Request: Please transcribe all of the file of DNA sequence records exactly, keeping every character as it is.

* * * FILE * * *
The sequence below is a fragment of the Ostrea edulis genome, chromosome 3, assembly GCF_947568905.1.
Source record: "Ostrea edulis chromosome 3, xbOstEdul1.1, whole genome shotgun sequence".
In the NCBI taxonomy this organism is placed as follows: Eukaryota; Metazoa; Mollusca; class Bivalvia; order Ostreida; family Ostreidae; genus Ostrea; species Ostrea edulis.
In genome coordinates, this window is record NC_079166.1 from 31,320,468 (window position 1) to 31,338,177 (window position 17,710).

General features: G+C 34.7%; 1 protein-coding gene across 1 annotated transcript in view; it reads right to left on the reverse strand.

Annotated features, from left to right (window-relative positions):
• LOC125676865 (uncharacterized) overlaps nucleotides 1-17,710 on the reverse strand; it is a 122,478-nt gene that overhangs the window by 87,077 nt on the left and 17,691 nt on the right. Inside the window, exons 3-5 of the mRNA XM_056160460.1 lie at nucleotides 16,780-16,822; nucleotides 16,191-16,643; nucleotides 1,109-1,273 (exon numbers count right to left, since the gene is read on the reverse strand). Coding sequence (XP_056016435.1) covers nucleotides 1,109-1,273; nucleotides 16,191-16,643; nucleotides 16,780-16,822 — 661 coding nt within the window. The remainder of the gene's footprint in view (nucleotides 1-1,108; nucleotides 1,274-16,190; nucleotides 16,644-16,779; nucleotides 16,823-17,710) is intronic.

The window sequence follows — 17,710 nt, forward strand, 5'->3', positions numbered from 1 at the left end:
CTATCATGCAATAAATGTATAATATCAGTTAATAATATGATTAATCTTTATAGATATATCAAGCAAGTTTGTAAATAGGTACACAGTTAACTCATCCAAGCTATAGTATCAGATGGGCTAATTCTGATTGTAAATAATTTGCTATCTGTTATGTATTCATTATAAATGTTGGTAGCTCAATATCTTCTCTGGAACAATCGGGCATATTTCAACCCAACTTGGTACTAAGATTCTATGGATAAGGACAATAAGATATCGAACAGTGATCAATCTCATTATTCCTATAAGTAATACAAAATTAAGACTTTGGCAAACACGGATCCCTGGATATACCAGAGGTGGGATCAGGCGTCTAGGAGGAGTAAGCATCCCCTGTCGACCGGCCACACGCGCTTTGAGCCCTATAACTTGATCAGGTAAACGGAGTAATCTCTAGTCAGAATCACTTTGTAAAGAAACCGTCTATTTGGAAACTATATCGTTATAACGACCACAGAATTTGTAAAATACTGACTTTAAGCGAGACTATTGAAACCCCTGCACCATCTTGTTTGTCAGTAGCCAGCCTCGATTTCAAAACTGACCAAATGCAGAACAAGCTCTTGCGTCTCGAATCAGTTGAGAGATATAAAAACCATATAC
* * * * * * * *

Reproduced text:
The sequence below is a fragment of the Ostrea edulis genome, chromosome 3, assembly GCF_947568905.1.
Source record: "Ostrea edulis chromosome 3, xbOstEdul1.1, whole genome shotgun sequence".
In the NCBI taxonomy this organism is placed as follows: Eukaryota; Metazoa; Mollusca; class Bivalvia; order Ostreida; family Ostreidae; genus Ostrea; species Ostrea edulis.
In genome coordinates, this window is record NC_079166.1 from 31,320,468 (window position 1) to 31,338,177 (window position 17,710).

General features: G+C 34.7%; 1 protein-coding gene across 1 annotated transcript in view; it reads right to left on the reverse strand.

Annotated features, from left to right (window-relative positions):
• LOC125676865 (uncharacterized) overlaps nucleotides 1-17,710 on the reverse strand; it is a 122,478-nt gene that overhangs the window by 87,077 nt on the left and 17,691 nt on the right. Inside the window, exons 3-5 of the mRNA XM_056160460.1 lie at nucleotides 16,780-16,822; nucleotides 16,191-16,643; nucleotides 1,109-1,273 (exon numbers count right to left, since the gene is read on the reverse strand). Coding sequence (XP_056016435.1) covers nucleotides 1,109-1,273; nucleotides 16,191-16,643; nucleotides 16,780-16,822 — 661 coding nt within the window. The remainder of the gene's footprint in view (nucleotides 1-1,108; nucleotides 1,274-16,190; nucleotides 16,644-16,779; nucleotides 16,823-17,710) is intronic.

The window sequence follows — 17,710 nt, forward strand, 5'->3', positions numbered from 1 at the left end:
CTATCATGCAATAAATGTATAATATCAGTTAATAATATGATTAATCTTTATAGATATATCAAGCAAGTTTGTAAATAGGTACACAGTTAACTCATCCAAGCTATAGTATCAGATGGGCTAATTCTGATTGTAAATAATTTGCTATCTGTTATGTATTCATTATAAATGTTGGTAGCTCAATATCTTCTCTGGAACAATCGGGCATATTTCAACCCAACTTGGTACTAAGATTCTATGGATAAGGACAATAAGATATCGAACAGTGATCAATCTCATTATTCCTATAAGTAATACAAAATTAAGACTTTGGCAAACACGGATCCCTGGATATACCAGAGGTGGGATCAGGCGTCTAGGAGGAGTAAGCATCCCCTGTCGACCGGCCACACGCGCTTTGAGCCCTATAACTTGATCAGGTAAACGGAGTAATCTCTAGTCAGAATCACTTTGTAAAGAAACCGTCTATTTGGAAACTATATCGTTATAACGACCACAGAATTTGTAAAATACTGACTTTAAGCGAGACTATTGAAACCCCTGCACCATCTTGTTTGTCAGTAGCCAGCCTCGATTTCAAAACTGACCAAATGCAGAACAAGCTCTTGCGTCTCGAATCAGTTGAGAGATATAAAAACCATATAC